Wyndham - Culture and History

The traditional Aboriginal inhabitants of the area were the Djeidji, Dulngari and Aruagga tribes who lived on the rich harvest of seafood available in the gulf.

The first European explorer into the area was Phillip Parker King who sailed the 83 ton cutter Mermaid around La Crosse Island and into the body of water he subsequently named Cambridge Gulf after the then Duke of Cambridge. King arrived in the region on 19 September 1819. He had been given the brief to explore the far western Australian coast and discover a river 'likely to lead to an interior navigation into the great continent'. He sailed up a river (which was subsequently named after him) and, unable to find any signs of fresh water on the mudflats, departed.

King's description was so pessimistic that no Europeans visited the area for the next sixty years. It wasn¹t until 1879 that Alexander Forrest (see Kunanurra for more detail) travelled through the area and sent back reports of the huge pastoral potential. These reports excited the interest of Solomon Emanuel and Patrick Durack who sent a party to the area in 1881 which confirmed Forrest's earlier assessment.

In 1883 John Forrest, at the time the WA Commissioner of Lands, surveyed the area and hinted that the area Œbore distinct indications of gold¹. It was in that same year that Patrick 'Patsy' Durack began his epic trek from southwest Queensland to the region with 7250 head of breeding cattle and 200 horses. It was the longest overlanding of cattle ever attempted in Australia and lasted 2 years and four months.

1884 saw the first settlement of the East Kimberley. The isolation of the area at this time was truly horrific. The Cushidoo was the first ship to land supplies at the site of Wyndham. The supplies were meant for the Ord River Station but by the time people from the station arrived to collect the shipment the local Aborigines had removed all but a few bags of well hidden flour. This was also the year when Charlie Hall (see Halls Creek) discovered gold in the East Kimberley thus sparking a goldrush to the region.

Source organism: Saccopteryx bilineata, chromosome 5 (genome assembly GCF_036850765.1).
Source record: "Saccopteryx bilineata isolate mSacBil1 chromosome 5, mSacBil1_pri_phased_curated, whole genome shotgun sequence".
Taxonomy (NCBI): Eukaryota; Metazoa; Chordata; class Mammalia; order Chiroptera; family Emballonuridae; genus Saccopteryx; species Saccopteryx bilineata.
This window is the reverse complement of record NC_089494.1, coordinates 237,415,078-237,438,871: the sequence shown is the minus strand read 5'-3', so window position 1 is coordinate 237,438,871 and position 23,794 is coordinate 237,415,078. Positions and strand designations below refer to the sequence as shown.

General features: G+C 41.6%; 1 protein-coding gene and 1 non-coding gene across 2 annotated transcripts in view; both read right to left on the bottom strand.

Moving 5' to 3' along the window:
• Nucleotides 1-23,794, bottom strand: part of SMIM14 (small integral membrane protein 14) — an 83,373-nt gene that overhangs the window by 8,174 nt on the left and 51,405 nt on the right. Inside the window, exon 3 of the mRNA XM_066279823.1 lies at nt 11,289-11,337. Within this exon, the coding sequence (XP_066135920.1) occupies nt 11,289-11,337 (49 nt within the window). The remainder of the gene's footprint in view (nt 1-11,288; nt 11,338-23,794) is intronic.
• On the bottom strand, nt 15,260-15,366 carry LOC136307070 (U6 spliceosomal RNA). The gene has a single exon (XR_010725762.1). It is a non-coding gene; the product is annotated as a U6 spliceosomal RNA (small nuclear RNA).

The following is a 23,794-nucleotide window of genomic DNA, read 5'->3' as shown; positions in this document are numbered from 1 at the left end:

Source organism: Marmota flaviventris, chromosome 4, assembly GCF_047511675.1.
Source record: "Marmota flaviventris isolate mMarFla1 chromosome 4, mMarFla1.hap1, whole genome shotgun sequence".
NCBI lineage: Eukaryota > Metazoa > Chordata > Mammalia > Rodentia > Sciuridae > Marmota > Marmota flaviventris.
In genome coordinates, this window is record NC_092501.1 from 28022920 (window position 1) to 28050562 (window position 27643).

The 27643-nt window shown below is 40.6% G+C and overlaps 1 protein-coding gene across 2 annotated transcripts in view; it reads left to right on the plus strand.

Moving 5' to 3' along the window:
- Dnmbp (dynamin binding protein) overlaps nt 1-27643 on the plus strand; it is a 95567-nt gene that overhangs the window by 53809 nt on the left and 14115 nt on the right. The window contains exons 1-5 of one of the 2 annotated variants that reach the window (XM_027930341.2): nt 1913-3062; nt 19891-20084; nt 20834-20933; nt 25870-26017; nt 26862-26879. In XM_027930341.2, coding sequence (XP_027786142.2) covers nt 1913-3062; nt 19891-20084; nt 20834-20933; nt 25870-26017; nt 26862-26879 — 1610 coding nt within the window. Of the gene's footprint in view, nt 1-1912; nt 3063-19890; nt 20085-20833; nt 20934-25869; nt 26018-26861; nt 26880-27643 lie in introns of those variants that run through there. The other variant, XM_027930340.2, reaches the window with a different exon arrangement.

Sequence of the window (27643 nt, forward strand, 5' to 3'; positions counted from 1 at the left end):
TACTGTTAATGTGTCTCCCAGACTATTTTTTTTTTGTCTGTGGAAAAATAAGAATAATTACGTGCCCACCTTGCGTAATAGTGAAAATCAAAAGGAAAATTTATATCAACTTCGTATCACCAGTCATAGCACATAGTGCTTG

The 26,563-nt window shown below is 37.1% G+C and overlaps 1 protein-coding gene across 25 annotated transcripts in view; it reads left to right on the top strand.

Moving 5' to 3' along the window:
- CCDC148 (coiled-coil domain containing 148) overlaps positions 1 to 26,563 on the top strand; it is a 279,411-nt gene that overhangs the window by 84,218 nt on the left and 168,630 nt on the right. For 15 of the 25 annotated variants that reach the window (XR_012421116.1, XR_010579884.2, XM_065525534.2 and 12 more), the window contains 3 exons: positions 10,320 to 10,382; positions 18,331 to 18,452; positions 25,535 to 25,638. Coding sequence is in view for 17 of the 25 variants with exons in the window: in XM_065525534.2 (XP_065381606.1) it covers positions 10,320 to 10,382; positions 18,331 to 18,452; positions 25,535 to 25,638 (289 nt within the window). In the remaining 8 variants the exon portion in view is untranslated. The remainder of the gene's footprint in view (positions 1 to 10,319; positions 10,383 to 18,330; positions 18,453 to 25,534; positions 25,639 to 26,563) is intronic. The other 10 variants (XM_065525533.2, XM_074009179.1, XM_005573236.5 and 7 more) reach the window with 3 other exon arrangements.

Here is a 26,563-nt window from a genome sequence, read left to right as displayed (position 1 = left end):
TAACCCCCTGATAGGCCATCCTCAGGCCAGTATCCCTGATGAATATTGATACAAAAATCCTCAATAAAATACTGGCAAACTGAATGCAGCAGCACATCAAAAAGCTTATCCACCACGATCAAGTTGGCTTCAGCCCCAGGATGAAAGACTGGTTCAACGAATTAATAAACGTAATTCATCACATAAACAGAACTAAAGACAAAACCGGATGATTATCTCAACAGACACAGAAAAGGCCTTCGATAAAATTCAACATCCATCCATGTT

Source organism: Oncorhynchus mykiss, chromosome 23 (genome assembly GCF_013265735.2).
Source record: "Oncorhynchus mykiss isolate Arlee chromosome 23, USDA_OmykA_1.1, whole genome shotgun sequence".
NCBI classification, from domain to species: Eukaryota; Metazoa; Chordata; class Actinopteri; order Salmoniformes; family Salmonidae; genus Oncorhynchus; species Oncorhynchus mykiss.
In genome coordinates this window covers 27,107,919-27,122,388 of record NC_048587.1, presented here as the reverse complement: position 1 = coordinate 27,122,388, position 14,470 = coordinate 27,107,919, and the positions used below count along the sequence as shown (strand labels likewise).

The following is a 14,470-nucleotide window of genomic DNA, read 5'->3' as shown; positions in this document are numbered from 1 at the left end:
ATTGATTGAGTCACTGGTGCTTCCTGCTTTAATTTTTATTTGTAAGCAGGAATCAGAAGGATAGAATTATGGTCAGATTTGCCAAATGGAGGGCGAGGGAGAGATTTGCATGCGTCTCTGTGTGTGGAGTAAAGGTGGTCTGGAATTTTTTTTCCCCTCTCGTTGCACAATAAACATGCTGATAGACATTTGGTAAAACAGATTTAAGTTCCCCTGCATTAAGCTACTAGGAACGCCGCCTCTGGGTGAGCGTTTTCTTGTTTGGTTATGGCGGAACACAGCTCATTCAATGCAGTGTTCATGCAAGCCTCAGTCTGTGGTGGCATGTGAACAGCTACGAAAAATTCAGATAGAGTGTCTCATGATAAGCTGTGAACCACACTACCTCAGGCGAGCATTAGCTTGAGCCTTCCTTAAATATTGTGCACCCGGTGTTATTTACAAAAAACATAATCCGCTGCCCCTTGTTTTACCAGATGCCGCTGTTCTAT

In 1885 Wyndham was established as a port and trading station. A couple of general stores were opened and the first shipment of cattle and sheep arrived in the Gulf.

By 1886 the town was booming. There were six pubs (including a large two storey building which was only knocked down in 1965), ships landed at least 5000 miners who all headed off to the Halls Creek goldfields, a townsite near the present day meatworks was surveyed and blocks of land sold (mostly to speculators who never inspected their purchases), and a number of shanties and resting spots grew up along the track to the goldfields. It is known that during this boom there were times when up to 16 vessels were moored in Cambridge Gulf.

The goldrush at Halls Creek was short lived. By 1888 the rush was over and the effect on the fortunes of Wyndham was obvious. One remnant from this period is the ruins of the Magistrate¹s Residence (turn east around the northern end of the mudflats beyond the hotel at Wyndham Port - it is worthwhile stopping at the Tourist Information Centre and getting a copy of the mud map of the two townships).